Codependency is a term used to describe a relationship that has become entangled and dysfunctional due to the presence of an addiction. There are many manifestations of codependency, but it is generally considered a condition associated with the non-addicted person in the relationship.
First Things First
This is not technically true. If one person in a relationship is codependent, then it follows that the other is, too. However, it is widely considered far more critical for an addict to break the addiction first, by default making codependency an issue they should address farther down the road. For the codependent partner, codependency is a more immediate issue. Codependency is often described as “being addicted to another person.” While “addiction” in this case may be a bit overstated, codependent people feel seriously trapped in a downwardly spiraling dynamic.
There is no clear template for describing codependency, but you can assume it starts with compassion for the person in the relationship who turns out to be addicted to a destructive substance or behavior. The first impulse is to help the addict, which may take the form of “enabling” which means helping the addiction to continue by protecting the addict from the consequences of their addiction. This could be someone making excuses for a spouse’s drinking problem or calling an employer and telling the employer the spouse has a cold when that is untrue. It could take the form of allowing the addict to compromise the family’s finances.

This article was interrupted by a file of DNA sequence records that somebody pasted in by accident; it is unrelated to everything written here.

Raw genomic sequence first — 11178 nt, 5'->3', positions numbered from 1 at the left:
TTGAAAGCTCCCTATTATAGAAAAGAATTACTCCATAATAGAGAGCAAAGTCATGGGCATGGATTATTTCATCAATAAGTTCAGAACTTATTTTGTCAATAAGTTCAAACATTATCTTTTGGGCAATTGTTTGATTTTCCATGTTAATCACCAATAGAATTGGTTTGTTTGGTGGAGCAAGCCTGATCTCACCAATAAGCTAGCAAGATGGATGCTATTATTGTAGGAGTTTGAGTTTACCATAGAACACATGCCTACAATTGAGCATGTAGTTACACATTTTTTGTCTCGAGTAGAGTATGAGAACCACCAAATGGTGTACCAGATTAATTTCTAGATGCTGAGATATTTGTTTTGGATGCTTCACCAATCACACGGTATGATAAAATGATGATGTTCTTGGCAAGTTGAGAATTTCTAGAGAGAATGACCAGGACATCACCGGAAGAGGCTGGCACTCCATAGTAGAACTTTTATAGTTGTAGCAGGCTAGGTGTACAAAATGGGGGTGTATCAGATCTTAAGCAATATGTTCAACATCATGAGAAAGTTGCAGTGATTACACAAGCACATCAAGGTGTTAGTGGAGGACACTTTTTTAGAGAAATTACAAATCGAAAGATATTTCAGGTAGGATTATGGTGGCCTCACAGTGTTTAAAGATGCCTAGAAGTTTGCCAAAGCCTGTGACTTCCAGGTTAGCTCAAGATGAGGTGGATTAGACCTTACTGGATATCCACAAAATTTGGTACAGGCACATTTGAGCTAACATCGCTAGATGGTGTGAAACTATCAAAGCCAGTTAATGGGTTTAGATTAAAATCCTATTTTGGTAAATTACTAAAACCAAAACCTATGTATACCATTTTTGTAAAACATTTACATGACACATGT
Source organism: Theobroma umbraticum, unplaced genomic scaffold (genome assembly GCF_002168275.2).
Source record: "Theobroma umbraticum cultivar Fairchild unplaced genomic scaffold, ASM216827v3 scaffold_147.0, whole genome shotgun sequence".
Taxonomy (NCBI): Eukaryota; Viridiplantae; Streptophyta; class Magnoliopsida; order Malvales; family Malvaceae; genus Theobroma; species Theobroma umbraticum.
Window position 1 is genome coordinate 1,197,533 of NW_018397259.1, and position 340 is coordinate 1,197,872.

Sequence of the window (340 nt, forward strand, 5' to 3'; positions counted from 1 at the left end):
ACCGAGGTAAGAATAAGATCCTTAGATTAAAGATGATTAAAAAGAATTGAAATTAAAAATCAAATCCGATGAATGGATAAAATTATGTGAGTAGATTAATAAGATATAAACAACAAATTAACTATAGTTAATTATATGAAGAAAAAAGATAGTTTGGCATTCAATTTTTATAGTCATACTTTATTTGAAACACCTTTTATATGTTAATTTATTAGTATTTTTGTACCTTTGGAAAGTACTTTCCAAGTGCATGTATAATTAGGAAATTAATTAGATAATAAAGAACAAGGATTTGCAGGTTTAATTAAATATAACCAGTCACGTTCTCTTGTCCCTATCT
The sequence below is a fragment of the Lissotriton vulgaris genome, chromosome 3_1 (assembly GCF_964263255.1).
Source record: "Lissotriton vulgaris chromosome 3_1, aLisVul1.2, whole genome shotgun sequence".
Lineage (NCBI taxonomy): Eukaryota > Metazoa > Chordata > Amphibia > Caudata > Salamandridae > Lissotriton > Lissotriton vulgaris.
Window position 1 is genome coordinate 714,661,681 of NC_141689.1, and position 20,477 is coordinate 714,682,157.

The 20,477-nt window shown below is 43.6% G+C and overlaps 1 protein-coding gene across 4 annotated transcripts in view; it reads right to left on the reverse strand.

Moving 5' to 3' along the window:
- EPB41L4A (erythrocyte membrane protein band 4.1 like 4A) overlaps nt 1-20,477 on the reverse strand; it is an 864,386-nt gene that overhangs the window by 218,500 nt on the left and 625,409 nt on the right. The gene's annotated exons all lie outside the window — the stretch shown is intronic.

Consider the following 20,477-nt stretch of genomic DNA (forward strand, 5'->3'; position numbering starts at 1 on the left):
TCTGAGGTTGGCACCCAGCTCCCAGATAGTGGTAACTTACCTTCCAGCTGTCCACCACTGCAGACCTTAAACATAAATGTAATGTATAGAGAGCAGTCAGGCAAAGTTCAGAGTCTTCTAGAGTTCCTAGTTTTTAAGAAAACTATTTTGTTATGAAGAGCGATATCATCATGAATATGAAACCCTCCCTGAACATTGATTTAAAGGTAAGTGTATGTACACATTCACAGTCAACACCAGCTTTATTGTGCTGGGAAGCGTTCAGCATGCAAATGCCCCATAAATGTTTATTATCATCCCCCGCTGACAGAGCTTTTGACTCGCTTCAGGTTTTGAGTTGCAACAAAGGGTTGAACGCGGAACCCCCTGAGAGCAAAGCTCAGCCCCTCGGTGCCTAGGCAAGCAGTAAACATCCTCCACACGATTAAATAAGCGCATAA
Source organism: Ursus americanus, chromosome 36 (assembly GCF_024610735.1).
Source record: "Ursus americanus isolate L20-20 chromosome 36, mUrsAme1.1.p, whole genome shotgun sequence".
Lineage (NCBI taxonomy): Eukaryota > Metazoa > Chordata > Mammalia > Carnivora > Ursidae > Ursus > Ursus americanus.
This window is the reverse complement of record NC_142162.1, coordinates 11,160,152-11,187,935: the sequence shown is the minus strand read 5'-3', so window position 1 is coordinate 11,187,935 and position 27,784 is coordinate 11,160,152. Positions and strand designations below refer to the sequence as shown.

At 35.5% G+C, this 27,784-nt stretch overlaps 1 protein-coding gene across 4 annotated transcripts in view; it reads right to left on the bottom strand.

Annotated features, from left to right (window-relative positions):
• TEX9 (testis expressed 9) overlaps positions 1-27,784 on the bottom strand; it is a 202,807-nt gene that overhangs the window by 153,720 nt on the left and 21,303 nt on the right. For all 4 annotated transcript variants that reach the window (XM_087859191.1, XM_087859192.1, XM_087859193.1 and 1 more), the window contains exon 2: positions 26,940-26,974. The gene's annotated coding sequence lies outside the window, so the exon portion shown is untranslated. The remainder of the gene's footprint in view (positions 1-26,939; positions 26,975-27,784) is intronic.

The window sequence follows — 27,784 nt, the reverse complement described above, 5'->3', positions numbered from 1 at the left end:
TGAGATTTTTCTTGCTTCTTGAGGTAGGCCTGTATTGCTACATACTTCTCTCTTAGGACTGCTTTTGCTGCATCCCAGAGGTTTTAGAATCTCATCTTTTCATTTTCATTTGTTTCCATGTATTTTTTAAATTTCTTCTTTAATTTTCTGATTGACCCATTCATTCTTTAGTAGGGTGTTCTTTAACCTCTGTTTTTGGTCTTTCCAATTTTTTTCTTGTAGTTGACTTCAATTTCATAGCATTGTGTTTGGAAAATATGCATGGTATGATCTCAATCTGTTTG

Over time, the frustrations, anger, and resentment build up, but the more a codependent partner tries to help an addict, the more they feel invested in the outcome. They are trying to control something they cannot control. The more they rationalize helping the addict, the crazier it feels to continue.
Sacrificing Independence And Self Worth
Codependency has many manifestations, but the clear outcome is a lack of independence, buried anger and resentment, a sacrifice of personal values, a feeling that the craziness is building up.
Helping someone you love who struggles with addiction is a tricky business, especially when personalities, moods, and thinking become entangled together. Helping addicts absolutely confirm the notion that you cannot help others when you are not healthy and strong yourself. The cure for codependency is, in fact, learning to take care of yourself first. Make yourself the top priority of your life again.
Support, Support, Support
Support groups, therapy and a wide offering of self-help books can help partners struggling with codependency issues. But don’t try to tackle codependency on your own. Combining the books with support groups or therapy will allow you to expand your personal support system and end feelings of isolation.